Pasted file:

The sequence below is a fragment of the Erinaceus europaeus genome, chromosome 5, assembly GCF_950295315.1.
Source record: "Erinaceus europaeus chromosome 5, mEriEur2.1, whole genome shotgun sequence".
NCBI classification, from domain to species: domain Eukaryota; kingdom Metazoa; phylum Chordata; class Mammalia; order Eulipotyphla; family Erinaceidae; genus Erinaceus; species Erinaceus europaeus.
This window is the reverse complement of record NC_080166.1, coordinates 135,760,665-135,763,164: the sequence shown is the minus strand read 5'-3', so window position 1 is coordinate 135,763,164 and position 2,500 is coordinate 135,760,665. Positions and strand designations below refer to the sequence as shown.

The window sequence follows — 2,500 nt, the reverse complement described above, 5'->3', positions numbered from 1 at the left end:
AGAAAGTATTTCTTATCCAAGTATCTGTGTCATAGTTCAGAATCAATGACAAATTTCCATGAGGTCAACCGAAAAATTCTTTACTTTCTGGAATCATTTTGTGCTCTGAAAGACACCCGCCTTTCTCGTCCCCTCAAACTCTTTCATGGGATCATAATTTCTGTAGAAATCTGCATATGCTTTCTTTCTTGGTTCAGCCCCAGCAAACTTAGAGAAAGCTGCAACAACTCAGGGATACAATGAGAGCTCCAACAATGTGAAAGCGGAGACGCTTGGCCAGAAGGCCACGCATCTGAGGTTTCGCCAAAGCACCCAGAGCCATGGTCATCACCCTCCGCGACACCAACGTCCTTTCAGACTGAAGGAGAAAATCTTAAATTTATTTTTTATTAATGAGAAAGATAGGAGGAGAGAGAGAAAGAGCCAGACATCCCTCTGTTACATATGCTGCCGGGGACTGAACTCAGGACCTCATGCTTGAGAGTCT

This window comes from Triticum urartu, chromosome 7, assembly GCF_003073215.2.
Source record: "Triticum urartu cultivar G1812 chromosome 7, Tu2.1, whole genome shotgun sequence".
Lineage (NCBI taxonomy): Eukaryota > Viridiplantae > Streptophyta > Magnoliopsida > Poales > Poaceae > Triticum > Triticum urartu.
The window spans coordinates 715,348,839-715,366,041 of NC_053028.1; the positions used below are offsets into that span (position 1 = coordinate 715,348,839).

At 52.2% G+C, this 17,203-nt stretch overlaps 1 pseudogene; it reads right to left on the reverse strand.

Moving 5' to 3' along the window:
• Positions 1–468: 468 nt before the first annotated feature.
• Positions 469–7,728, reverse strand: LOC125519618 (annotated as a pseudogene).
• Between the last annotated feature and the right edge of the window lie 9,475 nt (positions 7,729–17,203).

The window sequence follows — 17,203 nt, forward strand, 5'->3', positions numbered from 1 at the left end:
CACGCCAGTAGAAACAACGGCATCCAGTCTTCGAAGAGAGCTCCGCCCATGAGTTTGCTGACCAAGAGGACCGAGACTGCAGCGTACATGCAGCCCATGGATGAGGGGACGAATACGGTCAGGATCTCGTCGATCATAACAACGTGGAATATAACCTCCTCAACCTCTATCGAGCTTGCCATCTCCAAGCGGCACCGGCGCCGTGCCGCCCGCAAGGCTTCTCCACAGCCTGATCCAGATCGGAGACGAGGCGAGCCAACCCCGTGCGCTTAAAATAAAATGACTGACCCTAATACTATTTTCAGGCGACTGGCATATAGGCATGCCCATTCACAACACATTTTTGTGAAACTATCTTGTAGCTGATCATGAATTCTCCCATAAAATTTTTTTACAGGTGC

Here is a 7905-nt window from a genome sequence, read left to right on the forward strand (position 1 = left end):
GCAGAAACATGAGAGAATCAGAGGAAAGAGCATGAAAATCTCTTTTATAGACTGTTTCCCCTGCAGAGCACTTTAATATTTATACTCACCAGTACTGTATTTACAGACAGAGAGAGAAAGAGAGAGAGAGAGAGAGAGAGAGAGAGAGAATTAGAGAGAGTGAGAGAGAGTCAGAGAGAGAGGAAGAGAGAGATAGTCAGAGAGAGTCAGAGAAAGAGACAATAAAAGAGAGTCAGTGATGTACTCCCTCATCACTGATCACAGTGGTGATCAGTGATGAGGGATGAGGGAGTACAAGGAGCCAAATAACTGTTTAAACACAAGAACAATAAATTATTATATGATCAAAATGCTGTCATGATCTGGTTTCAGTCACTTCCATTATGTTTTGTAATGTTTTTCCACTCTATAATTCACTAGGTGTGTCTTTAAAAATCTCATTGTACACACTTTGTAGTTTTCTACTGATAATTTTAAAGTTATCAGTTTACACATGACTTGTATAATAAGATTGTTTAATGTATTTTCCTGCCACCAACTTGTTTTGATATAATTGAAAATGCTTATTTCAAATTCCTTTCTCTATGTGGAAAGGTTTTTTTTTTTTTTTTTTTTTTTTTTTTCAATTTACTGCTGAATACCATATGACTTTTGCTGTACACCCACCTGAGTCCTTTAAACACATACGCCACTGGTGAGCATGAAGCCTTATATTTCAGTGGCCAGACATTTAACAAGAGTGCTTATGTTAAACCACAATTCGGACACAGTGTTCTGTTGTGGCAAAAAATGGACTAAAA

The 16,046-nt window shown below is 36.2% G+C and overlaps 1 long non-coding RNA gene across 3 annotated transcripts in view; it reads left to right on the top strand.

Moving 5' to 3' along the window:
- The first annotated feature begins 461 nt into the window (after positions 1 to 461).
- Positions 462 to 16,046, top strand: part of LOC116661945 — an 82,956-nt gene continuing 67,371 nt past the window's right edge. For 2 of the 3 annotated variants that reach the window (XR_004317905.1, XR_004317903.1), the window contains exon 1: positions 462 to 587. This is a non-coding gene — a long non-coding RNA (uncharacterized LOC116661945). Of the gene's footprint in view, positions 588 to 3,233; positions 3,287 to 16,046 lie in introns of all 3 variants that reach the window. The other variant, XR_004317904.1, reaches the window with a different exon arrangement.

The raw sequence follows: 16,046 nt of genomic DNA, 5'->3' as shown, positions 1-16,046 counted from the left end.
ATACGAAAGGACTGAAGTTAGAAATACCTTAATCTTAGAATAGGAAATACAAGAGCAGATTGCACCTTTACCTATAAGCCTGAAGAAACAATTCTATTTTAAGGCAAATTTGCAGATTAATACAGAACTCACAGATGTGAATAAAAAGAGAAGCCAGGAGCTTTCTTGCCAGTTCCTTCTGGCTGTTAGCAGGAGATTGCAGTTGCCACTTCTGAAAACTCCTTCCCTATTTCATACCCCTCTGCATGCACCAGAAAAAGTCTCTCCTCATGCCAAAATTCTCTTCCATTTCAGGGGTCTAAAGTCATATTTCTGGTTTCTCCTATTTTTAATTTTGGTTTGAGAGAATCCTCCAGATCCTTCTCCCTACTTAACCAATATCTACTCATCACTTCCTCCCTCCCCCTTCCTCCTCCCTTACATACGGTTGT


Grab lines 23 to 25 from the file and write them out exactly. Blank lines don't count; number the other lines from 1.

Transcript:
- Positions 462 to 16,046, top strand: part of LOC116661945 — an 82,956-nt gene continuing 67,371 nt past the window's right edge. For 2 of the 3 annotated variants that reach the window (XR_004317905.1, XR_004317903.1), the window contains exon 1: positions 462 to 587. This is a non-coding gene — a long non-coding RNA (uncharacterized LOC116661945). Of the gene's footprint in view, positions 588 to 3,233; positions 3,287 to 16,046 lie in introns of all 3 variants that reach the window. The other variant, XR_004317904.1, reaches the window with a different exon arrangement.

The raw sequence follows: 16,046 nt of genomic DNA, 5'->3' as shown, positions 1-16,046 counted from the left end.
ATACGAAAGGACTGAAGTTAGAAATACCTTAATCTTAGAATAGGAAATACAAGAGCAGATTGCACCTTTACCTATAAGCCTGAAGAAACAATTCTATTTTAAGGCAAATTTGCAGATTAATACAGAACTCACAGATGTGAATAAAAAGAGAAGCCAGGAGCTTTCTTGCCAGTTCCTTCTGGCTGTTAGCAGGAGATTGCAGTTGCCACTTCTGAAAACTCCTTCCCTATTTCATACCCCTCTGCATGCACCAGAAAAAGTCTCTCCTCATGCCAAAATTCTCTTCCATTTCAGGGGTCTAAAGTCATATTTCTGGTTTCTCCTATTTTTAATTTTGGTTTGAGAGAATCCTCCAGATCCTTCTCCCTACTTAACCAATATCTACTCATCACTTCCTCCCTCCCCCTTCCTCCTCCCTTACATACGGTTGT